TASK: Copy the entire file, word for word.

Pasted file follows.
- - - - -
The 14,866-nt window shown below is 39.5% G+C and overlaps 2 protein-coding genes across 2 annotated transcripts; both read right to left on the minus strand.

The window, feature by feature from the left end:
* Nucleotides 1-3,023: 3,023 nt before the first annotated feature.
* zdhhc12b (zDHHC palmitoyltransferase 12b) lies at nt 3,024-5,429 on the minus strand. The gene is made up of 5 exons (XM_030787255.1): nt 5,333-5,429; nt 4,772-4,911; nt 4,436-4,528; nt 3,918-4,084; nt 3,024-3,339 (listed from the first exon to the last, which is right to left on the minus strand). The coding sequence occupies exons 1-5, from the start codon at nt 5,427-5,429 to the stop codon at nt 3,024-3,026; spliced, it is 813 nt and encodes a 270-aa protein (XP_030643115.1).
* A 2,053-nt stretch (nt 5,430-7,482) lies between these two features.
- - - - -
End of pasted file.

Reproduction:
The 14,866-nt window shown below is 39.5% G+C and overlaps 2 protein-coding genes across 2 annotated transcripts; both read right to left on the minus strand.

The window, feature by feature from the left end:
* Nucleotides 1-3,023: 3,023 nt before the first annotated feature.
* zdhhc12b (zDHHC palmitoyltransferase 12b) lies at nt 3,024-5,429 on the minus strand. The gene is made up of 5 exons (XM_030787255.1): nt 5,333-5,429; nt 4,772-4,911; nt 4,436-4,528; nt 3,918-4,084; nt 3,024-3,339 (listed from the first exon to the last, which is right to left on the minus strand). The coding sequence occupies exons 1-5, from the start codon at nt 5,427-5,429 to the stop codon at nt 3,024-3,026; spliced, it is 813 nt and encodes a 270-aa protein (XP_030643115.1).
* A 2,053-nt stretch (nt 5,430-7,482) lies between these two features.